Friedreich’s Ataxia

What is Friedreich’s ataxia?

Friedreich’s ataxia (FA) is a genetic neuromuscular disorder characterized by spinocerebellar degeneration. People with FA have gene mutations that limit the production of frataxin, which is an important protein that functions in the mitochondria (energy producing factories) of the cell. Additionally, in FA, specific nerve cells (neurons) degenerate, which is directly manifested in FA symptoms.

FA affects approximately 1 in 40,000 people. Childhood onset of FA is usually between the ages of 5 and 15, and is often associated with rapid progression. Late onset FA can occur anytime during adulthood.

FA symptoms may include:

  • loss of arm and leg coordination
  • fatigue
  • muscle loss
  • vision impairment
  • hearing loss
  • slurred speech
  • aggressive scoliosis (curvature of the spine)
  • diabetes mellitus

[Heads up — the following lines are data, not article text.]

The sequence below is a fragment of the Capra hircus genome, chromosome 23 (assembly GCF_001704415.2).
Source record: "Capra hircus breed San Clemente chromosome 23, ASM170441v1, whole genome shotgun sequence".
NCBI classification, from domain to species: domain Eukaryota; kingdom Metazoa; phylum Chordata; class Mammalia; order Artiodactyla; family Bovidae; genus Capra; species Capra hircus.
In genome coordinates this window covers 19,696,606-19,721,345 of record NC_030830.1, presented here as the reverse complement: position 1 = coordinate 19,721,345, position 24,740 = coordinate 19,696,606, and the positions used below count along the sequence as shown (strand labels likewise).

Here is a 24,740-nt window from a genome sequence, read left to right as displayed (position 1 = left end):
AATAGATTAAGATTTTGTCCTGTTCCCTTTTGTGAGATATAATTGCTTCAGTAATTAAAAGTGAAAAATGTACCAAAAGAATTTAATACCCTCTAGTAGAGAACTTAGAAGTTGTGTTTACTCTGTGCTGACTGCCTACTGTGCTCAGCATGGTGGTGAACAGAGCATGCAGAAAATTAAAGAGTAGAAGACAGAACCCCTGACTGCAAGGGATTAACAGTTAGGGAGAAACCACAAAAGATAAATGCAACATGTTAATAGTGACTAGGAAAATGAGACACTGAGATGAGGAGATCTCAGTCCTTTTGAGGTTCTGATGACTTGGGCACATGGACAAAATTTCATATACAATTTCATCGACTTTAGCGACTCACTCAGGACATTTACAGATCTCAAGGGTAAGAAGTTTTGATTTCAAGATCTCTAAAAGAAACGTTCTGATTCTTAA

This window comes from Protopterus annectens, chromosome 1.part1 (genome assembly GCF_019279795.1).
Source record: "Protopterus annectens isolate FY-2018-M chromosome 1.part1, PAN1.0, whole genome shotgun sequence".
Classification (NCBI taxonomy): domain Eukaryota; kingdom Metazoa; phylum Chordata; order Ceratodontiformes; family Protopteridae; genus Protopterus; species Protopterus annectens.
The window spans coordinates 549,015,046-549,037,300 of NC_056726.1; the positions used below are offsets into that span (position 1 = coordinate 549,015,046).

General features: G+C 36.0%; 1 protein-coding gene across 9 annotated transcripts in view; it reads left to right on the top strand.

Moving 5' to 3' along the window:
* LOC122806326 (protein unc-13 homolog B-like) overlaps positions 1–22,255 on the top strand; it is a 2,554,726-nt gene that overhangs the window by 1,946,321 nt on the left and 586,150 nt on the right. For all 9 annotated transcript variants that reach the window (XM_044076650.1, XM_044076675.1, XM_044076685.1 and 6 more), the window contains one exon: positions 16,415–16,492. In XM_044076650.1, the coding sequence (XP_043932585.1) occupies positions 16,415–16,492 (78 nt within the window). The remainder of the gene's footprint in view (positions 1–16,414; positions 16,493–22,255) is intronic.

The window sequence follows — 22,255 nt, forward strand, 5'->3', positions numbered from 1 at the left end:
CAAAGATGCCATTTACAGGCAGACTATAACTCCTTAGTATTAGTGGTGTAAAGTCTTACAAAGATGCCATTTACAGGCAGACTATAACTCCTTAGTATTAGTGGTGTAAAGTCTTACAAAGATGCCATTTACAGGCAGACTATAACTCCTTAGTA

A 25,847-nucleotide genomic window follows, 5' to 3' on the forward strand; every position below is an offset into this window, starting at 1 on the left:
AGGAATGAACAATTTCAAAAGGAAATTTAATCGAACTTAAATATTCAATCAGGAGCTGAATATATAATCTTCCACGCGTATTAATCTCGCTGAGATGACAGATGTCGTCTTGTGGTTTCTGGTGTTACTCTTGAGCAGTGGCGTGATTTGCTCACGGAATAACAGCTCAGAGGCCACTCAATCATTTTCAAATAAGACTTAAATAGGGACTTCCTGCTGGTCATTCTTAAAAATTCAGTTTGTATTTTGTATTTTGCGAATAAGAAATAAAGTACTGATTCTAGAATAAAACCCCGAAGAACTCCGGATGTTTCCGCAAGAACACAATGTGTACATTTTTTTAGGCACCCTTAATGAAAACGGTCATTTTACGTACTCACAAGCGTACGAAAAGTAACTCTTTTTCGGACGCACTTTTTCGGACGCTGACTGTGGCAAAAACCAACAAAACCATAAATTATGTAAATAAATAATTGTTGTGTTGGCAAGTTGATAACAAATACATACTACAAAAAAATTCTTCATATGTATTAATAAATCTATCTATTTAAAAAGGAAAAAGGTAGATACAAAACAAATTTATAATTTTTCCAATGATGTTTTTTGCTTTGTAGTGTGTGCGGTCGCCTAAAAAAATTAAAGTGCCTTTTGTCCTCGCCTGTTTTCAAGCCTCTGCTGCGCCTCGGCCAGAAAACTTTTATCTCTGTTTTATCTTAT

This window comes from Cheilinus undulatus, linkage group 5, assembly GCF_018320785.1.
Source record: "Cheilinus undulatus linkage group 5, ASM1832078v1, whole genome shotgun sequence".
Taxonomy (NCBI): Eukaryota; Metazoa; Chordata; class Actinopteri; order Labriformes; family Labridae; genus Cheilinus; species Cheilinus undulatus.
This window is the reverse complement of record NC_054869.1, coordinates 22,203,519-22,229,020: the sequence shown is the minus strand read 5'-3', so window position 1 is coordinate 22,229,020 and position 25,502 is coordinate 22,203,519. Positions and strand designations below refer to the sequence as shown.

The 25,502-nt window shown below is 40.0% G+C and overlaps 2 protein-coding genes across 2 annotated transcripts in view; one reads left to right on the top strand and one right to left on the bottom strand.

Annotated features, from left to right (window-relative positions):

• and a serious heart condition

The mental capabilities of people with FA are unaffected.

 

 

Useful Links

Canadian Association for Familial Ataxias
Friedreich’s Ataxia Parents’ Group

Forum for parents to share FA-related experiences and knowledge.

Friedreich’s Ataxia Research Alliance
National Ataxia Foundation (USA)

Dedicated to improving the lives of people affected by ataxia through support, education, and research.

Closing Keynote: Decisions!

A Youth in Action 2010 presentation by Kyle Bryant, who has FA. He has been cycling for the past several years to raise awareness and research funds for FA. Kyle’s blog

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